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Every morning I open the Buypass desktop app and enter my personal pin. In return I get a passcode (that I cant copy) so I need to type it into Check Point Endpoint Security in order to logon to the network. Security wise this is great, however too tiresome. Therefore the idea of automating the process came to life! A quick view of the results in action can be viewed in the video below.

Technical approach

By starting the Buypass process from the C# application, the process handle for Buypass is return to the application.

process = Process.Start(processPath);

Proceeding to start the process as defined by the processPath, that when properly configured will point to the Buypass executable file. We have no way of knowing precisely when the Buypass application is ready, however some cleaver guy on stackoverflow checks for a non-zero window handler to confirm the application is fully loaded.

isFormRdy = (process.MainWindowHandle != IntPtr.Zero);

Since we cant know excactly how long time the application will require before fully loaded, a timer is started to poll the process and to check if the window handle is not null with a interval of 500ms. Now knowing when the Buypass application is loaded and ready to receive the pin as input, I use the System.Windows.Forms.SendKeys function to type the personal pin. It’s therefore critical that no other application steels the input focus at this point or else it will for instance write out the personal pin into Word if Word was selected right after Buypass is fully loaded. Followed by the pin, the SendKey function is used to send the enter keypress.


At this point Buypass will generate what I assume to be an image of the passcode. Before proceeding to grab a screenshot of the passcode, I pass the window handle from the process and a referenced variable to the User32 API GetWindowRect.

public static extern bool GetWindowRect(IntPtr hwnd, ref Rect rectangle);

// Get the possition of the form.
IntPtr ptr = process.MainWindowHandle;
Rect pRect = new Rect();
GetWindowRect(ptr, ref pRect);

Now knowing the position of the Buypass application, its possible to target the passcode area with some offsets so that a screenshot is grabbed of the passcode and only the passcode. Reducing the noise drastically compared to running OCR on the whole screen.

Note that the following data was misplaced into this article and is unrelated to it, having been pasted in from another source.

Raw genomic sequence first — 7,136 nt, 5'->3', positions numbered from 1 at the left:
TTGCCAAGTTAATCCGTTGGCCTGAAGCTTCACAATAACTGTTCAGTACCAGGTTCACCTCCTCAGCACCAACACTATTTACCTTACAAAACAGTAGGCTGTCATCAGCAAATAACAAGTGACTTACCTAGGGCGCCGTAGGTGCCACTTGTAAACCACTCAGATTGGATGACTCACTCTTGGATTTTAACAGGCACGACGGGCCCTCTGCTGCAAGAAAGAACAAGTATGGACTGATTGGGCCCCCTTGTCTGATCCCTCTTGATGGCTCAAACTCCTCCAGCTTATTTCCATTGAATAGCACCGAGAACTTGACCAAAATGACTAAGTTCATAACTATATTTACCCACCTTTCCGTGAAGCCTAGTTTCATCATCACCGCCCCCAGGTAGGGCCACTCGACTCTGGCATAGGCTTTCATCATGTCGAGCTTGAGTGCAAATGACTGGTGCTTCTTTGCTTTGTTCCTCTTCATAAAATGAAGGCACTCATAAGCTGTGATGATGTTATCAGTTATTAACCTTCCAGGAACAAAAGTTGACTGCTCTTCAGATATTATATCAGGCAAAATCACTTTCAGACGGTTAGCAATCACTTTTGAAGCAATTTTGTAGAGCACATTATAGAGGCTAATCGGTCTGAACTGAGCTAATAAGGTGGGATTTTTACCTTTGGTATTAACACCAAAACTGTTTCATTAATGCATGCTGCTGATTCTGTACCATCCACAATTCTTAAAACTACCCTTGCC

Further I assume from the network traffic that Buypass produces, a network call to a server is issued in order to verify the client with the provided pin. Dealing with network we cant be exactly sure when the passcode is available. For instance if there is a network lag, a screen capture might occur before the passcode is available. Since we cant be certain, a recursive retry function is used to retry the screen capture and process OCR up to five times with a delay of one second.

Log("OCR returned: " + word.Text);
if(word.Text.Length >= 5) {
  Log("Password copied to clipboard.");
} else {
  Log("OCR not accepted. Retrying... " + retry);
  CaptureScreen(rect, retry - 1);

To accept the OCR results, it needs to return a string containing at least 5 characters. Finally returning the password to the Clipboard.

Also, if the application is started with the argument -run, it will start the process of opening Buypass and grabbing the passcode, before exiting Buypass and Byepass leaving a clean exit!


The project is available on GitHub:

Please leave a comment if you found this interesting or if you would like to suggest improvements.


One Response to “Using C# and OCR to say bye to Buypass with Byepass”

  1. Henning

    G +1 to this post. Great explanation of the process, and even though I don’t understand it all it’s still an interesting read!


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